Early Word Comprehension in Infants: Replication and Extension.
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A handful of recent experimental reports have shown that infants of 6 to 9 months know the meanings of some common words. Here, we replicate and extend these findings. With a new set of items, we show that when young infants (age 6-16 months, n=49) are presented with side-by-side video clips depicting various common early words, and one clip is named in a sentence, they look at the named video at above-chance rates. We demonstrate anew that infants understand common words by 6-9 months, and that performance increases substantially around 14 months. The results imply that 6-9 month olds' failure to understand words not referring to objects (verbs, adjectives, performatives) in a similar prior study is not attributable to the use of dynamic video depictions. Thus, 6-9 month olds' experience of spoken language includes some understanding of common words for concrete objects, but relatively impoverished comprehension of other words.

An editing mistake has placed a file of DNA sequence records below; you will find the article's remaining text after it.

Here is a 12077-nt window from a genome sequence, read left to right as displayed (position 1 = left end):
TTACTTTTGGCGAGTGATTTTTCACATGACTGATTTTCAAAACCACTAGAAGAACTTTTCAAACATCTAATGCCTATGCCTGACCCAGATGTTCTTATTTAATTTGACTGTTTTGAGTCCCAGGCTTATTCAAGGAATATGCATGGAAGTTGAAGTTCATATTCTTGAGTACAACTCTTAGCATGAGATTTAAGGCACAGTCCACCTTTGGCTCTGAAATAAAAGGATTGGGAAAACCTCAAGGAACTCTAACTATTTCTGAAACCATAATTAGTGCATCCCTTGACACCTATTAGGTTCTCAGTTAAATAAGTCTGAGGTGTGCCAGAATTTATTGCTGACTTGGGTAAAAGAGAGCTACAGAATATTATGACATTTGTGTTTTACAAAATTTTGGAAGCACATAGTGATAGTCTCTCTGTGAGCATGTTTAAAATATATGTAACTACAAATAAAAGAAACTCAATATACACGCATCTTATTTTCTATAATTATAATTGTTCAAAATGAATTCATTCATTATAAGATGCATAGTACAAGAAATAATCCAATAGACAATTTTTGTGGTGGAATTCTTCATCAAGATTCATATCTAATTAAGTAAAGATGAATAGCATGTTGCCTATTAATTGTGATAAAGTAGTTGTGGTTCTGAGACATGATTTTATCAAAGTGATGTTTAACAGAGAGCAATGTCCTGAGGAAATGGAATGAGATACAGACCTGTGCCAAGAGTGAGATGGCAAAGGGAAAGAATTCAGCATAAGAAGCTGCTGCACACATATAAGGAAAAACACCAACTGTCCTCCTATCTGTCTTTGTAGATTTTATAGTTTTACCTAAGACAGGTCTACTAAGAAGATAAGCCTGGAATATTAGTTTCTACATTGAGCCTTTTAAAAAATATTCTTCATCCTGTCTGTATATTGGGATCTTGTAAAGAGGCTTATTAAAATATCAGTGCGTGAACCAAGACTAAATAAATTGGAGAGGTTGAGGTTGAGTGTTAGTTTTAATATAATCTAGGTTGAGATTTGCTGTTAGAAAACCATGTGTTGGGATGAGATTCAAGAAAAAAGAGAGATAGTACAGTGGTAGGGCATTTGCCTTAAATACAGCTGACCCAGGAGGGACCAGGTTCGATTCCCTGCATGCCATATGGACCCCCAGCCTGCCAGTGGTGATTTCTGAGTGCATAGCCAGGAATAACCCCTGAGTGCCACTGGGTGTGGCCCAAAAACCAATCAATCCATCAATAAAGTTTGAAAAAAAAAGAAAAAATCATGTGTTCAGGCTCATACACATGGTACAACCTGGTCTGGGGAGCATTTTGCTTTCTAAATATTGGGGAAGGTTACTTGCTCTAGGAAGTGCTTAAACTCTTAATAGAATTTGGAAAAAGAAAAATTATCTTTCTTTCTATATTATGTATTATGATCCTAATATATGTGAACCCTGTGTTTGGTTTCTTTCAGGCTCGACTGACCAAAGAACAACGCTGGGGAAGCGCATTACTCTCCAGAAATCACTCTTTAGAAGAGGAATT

Published Version (Please cite this version)10.1080/15475441.2014.979387
Publication InfoBergelson, Elika; & Swingley, D (n.d.). Early Word Comprehension in Infants: Replication and Extension. Lang Learn Dev, 11(4). pp. 369-380. 10.1080/15475441.2014.979387. Retrieved from http://hdl.handle.net/10161/12627.
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Crandall Family Assistant Professor
Dr. Bergelson is accepting applications for PhD students in the 2018-2019 Cycle; she accepts through the Developmental and Cog/CogNeuro areas of P&N and the CNAP program.In my research, I try to understand the interplay of processes during language acquisition. In particular, I am interested in how word learning relates to other aspects of learning language (i.e. speech sound acquisition), and social/cognitive development more broadly (e.g. joint attention